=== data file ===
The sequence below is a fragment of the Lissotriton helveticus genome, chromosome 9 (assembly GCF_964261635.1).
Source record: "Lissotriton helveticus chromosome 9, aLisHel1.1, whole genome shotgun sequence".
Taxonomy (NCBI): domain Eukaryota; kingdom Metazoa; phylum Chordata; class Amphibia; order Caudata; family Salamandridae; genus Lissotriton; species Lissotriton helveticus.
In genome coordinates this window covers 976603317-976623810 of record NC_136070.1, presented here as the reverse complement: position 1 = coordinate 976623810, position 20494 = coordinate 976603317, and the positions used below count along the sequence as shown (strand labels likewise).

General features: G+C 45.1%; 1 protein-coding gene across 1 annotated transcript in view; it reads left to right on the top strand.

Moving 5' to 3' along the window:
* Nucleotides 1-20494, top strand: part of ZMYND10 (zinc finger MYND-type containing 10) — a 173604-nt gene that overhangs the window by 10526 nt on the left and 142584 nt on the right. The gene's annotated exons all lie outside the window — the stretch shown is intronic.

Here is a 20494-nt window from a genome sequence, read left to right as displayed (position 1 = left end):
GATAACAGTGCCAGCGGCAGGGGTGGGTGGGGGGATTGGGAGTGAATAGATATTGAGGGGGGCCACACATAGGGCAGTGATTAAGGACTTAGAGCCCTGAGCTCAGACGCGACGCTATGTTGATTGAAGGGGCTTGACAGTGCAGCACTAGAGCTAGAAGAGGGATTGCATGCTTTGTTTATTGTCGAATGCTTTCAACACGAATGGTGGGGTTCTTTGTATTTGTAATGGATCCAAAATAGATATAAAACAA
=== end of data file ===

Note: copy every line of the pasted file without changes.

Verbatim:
The sequence below is a fragment of the Lissotriton helveticus genome, chromosome 9 (assembly GCF_964261635.1).
Source record: "Lissotriton helveticus chromosome 9, aLisHel1.1, whole genome shotgun sequence".
Taxonomy (NCBI): domain Eukaryota; kingdom Metazoa; phylum Chordata; class Amphibia; order Caudata; family Salamandridae; genus Lissotriton; species Lissotriton helveticus.
In genome coordinates this window covers 976603317-976623810 of record NC_136070.1, presented here as the reverse complement: position 1 = coordinate 976623810, position 20494 = coordinate 976603317, and the positions used below count along the sequence as shown (strand labels likewise).

General features: G+C 45.1%; 1 protein-coding gene across 1 annotated transcript in view; it reads left to right on the top strand.

Moving 5' to 3' along the window:
* Nucleotides 1-20494, top strand: part of ZMYND10 (zinc finger MYND-type containing 10) — a 173604-nt gene that overhangs the window by 10526 nt on the left and 142584 nt on the right. The gene's annotated exons all lie outside the window — the stretch shown is intronic.

Here is a 20494-nt window from a genome sequence, read left to right as displayed (position 1 = left end):
GATAACAGTGCCAGCGGCAGGGGTGGGTGGGGGGATTGGGAGTGAATAGATATTGAGGGGGGCCACACATAGGGCAGTGATTAAGGACTTAGAGCCCTGAGCTCAGACGCGACGCTATGTTGATTGAAGGGGCTTGACAGTGCAGCACTAGAGCTAGAAGAGGGATTGCATGCTTTGTTTATTGTCGAATGCTTTCAACACGAATGGTGGGGTTCTTTGTATTTGTAATGGATCCAAAATAGATATAAAACAA